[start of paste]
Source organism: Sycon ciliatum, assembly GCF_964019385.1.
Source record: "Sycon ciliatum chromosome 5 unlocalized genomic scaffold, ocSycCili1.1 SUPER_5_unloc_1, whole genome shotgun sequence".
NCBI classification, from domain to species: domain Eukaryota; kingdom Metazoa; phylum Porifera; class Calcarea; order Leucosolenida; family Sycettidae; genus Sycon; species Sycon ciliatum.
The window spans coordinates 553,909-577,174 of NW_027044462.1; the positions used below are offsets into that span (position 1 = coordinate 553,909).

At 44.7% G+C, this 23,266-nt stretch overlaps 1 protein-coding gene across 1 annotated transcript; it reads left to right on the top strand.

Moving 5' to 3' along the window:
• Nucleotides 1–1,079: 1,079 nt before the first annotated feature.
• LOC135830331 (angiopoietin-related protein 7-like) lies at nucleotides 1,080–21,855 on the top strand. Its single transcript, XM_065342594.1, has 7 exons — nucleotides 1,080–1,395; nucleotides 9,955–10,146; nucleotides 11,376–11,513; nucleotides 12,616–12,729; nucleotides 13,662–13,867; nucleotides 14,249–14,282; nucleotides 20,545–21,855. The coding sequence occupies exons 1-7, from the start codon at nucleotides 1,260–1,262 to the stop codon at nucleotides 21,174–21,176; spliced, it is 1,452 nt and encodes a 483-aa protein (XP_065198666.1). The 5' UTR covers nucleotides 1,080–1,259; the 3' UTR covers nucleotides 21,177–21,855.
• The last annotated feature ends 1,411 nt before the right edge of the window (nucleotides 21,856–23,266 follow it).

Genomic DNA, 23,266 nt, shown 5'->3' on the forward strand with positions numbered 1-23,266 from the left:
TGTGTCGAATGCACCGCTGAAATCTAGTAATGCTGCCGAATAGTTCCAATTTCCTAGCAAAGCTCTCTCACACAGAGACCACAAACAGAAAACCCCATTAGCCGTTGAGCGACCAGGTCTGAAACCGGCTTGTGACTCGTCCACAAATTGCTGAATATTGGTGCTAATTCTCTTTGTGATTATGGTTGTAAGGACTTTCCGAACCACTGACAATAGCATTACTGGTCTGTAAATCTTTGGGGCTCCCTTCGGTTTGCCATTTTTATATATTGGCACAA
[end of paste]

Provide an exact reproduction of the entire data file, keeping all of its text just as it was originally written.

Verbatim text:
Source organism: Sycon ciliatum, assembly GCF_964019385.1.
Source record: "Sycon ciliatum chromosome 5 unlocalized genomic scaffold, ocSycCili1.1 SUPER_5_unloc_1, whole genome shotgun sequence".
NCBI classification, from domain to species: domain Eukaryota; kingdom Metazoa; phylum Porifera; class Calcarea; order Leucosolenida; family Sycettidae; genus Sycon; species Sycon ciliatum.
The window spans coordinates 553,909-577,174 of NW_027044462.1; the positions used below are offsets into that span (position 1 = coordinate 553,909).

At 44.7% G+C, this 23,266-nt stretch overlaps 1 protein-coding gene across 1 annotated transcript; it reads left to right on the top strand.

Moving 5' to 3' along the window:
• Nucleotides 1–1,079: 1,079 nt before the first annotated feature.
• LOC135830331 (angiopoietin-related protein 7-like) lies at nucleotides 1,080–21,855 on the top strand. Its single transcript, XM_065342594.1, has 7 exons — nucleotides 1,080–1,395; nucleotides 9,955–10,146; nucleotides 11,376–11,513; nucleotides 12,616–12,729; nucleotides 13,662–13,867; nucleotides 14,249–14,282; nucleotides 20,545–21,855. The coding sequence occupies exons 1-7, from the start codon at nucleotides 1,260–1,262 to the stop codon at nucleotides 21,174–21,176; spliced, it is 1,452 nt and encodes a 483-aa protein (XP_065198666.1). The 5' UTR covers nucleotides 1,080–1,259; the 3' UTR covers nucleotides 21,177–21,855.
• The last annotated feature ends 1,411 nt before the right edge of the window (nucleotides 21,856–23,266 follow it).

Genomic DNA, 23,266 nt, shown 5'->3' on the forward strand with positions numbered 1-23,266 from the left:
TGTGTCGAATGCACCGCTGAAATCTAGTAATGCTGCCGAATAGTTCCAATTTCCTAGCAAAGCTCTCTCACACAGAGACCACAAACAGAAAACCCCATTAGCCGTTGAGCGACCAGGTCTGAAACCGGCTTGTGACTCGTCCACAAATTGCTGAATATTGGTGCTAATTCTCTTTGTGATTATGGTTGTAAGGACTTTCCGAACCACTGACAATAGCATTACTGGTCTGTAAATCTTTGGGGCTCCCTTCGGTTTGCCATTTTTATATATTGGCACAA